Episode 1 of QUEER FOR FEAR is available now on Shudder. 

Lindy Ryan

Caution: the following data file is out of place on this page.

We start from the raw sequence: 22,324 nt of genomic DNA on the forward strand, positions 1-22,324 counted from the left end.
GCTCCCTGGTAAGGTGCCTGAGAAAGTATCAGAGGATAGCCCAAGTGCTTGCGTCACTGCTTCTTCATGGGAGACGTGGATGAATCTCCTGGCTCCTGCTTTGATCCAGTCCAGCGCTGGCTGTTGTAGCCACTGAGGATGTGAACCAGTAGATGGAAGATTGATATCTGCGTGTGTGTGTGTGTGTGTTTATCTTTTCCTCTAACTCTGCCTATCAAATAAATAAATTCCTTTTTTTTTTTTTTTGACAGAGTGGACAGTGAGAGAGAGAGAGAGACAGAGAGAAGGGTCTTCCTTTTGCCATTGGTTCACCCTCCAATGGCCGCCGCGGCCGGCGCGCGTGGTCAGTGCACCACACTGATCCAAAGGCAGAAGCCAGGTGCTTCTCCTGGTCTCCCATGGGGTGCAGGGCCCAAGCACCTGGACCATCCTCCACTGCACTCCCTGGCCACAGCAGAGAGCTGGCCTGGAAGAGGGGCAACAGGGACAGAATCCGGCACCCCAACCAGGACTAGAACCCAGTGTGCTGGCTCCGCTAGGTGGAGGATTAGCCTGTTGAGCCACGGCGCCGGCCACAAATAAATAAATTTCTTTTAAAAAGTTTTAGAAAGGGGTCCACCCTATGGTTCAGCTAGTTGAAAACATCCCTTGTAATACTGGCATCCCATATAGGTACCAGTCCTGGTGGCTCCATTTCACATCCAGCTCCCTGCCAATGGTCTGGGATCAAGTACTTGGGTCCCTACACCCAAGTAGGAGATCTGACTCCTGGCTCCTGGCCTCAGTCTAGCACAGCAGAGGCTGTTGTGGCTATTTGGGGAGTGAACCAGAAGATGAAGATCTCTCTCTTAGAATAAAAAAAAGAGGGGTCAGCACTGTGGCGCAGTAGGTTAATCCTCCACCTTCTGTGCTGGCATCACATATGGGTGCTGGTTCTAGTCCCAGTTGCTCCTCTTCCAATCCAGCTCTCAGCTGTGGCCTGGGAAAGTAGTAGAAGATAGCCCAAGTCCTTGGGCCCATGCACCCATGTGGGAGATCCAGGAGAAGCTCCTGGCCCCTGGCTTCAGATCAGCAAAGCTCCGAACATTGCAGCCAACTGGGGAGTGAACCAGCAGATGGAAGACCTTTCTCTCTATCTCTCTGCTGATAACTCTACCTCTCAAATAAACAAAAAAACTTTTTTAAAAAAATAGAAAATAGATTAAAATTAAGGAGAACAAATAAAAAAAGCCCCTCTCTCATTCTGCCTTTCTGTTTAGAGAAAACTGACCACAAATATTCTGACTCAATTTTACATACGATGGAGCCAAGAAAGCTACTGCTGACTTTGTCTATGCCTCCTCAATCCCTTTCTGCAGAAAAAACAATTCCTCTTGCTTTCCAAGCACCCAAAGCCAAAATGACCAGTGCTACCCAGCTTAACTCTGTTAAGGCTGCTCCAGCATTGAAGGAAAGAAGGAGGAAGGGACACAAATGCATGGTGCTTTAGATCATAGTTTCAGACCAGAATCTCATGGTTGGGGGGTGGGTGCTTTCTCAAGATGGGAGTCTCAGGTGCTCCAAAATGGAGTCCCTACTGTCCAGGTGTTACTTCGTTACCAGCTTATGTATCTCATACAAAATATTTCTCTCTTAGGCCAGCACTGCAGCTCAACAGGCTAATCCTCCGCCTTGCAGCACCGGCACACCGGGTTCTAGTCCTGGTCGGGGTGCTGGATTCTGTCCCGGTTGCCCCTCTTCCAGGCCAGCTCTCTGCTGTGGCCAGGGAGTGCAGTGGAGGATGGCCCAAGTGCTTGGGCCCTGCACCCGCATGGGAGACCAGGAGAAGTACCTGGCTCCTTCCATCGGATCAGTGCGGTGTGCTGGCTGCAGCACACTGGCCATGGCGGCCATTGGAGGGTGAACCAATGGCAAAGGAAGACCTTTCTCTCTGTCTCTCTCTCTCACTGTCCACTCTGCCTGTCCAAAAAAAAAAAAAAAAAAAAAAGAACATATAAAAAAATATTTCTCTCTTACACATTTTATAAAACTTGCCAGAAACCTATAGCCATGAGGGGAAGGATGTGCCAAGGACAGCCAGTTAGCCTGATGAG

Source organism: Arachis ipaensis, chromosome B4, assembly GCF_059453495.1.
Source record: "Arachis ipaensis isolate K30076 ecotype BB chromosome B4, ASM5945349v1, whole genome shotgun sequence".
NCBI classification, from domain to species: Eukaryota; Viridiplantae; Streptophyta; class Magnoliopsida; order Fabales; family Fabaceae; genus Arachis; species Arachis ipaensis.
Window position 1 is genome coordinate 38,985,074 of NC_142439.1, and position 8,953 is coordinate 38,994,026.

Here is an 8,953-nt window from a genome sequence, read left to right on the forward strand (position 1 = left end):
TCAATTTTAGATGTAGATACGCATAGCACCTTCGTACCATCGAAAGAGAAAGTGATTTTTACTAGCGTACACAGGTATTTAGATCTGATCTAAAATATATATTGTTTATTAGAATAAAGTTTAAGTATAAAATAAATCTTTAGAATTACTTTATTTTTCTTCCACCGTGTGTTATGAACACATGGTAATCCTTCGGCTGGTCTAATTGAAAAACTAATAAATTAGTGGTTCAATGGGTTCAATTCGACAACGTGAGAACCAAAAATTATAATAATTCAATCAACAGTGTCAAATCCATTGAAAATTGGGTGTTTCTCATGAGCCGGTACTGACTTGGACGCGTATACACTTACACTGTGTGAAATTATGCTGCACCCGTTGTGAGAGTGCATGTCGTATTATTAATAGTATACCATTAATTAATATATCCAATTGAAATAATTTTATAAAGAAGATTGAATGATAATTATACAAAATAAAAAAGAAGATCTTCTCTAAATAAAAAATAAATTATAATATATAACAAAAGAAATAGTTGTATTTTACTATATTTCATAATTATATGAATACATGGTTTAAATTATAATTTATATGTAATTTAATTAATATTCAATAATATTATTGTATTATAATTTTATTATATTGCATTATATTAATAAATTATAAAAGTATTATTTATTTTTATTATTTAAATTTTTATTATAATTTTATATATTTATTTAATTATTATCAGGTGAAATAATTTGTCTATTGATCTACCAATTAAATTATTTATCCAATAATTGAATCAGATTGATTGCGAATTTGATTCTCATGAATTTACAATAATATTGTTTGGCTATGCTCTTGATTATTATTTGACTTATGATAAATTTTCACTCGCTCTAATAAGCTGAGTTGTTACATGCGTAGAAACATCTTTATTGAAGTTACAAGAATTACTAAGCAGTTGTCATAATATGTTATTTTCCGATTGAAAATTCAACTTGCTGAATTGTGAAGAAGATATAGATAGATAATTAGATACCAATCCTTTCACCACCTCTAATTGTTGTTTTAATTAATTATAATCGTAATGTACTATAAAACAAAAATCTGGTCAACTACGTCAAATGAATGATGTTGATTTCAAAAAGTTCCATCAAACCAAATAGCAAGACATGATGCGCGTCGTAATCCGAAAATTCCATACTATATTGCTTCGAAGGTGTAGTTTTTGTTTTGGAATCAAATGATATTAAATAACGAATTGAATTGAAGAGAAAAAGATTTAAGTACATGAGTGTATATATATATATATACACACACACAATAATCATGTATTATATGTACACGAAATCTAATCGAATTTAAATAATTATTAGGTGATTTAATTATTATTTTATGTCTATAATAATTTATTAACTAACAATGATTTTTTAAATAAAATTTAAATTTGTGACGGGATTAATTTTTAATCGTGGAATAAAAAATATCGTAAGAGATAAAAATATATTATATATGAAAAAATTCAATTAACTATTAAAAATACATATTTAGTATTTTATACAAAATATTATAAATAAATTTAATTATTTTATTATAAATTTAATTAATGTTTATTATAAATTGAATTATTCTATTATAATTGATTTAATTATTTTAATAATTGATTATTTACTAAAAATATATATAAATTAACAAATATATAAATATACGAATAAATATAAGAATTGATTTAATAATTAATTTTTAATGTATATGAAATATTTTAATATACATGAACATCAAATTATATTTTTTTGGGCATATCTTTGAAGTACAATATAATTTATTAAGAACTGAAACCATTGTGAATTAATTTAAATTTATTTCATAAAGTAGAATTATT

An award-winning author, editor, professor, and short-film director, Lindy Ryan was recently named one of horror’s six most masterful anthology curators, alongside Ellen Datlow and Christopher Golden, for her work in UNDER HER SKIN, a women-in-horror poetry showcase, and INTO THE FOREST: TALES OF THE BABA YAGA, a forthcoming women-in-horror anthology from Black Spot Books and Blackstone Audio. A 2020 Publishers Weekly Star Watch Honoree and previous board member for the Independent Book Publishers Association (IBPA), Lindy is a long-time advocate for women-in-horror and an active member of the HWA and ITW. She is the current chair of the Horror Writers Association’s Women in Horror Month. The author of numerous works of fiction and nonfiction, Lindy’s work has been adapted for film. Her debut horror-thriller novel, BLESS YOUR HEART, is forthcoming from St. Martin’s Press/Minotaur Books.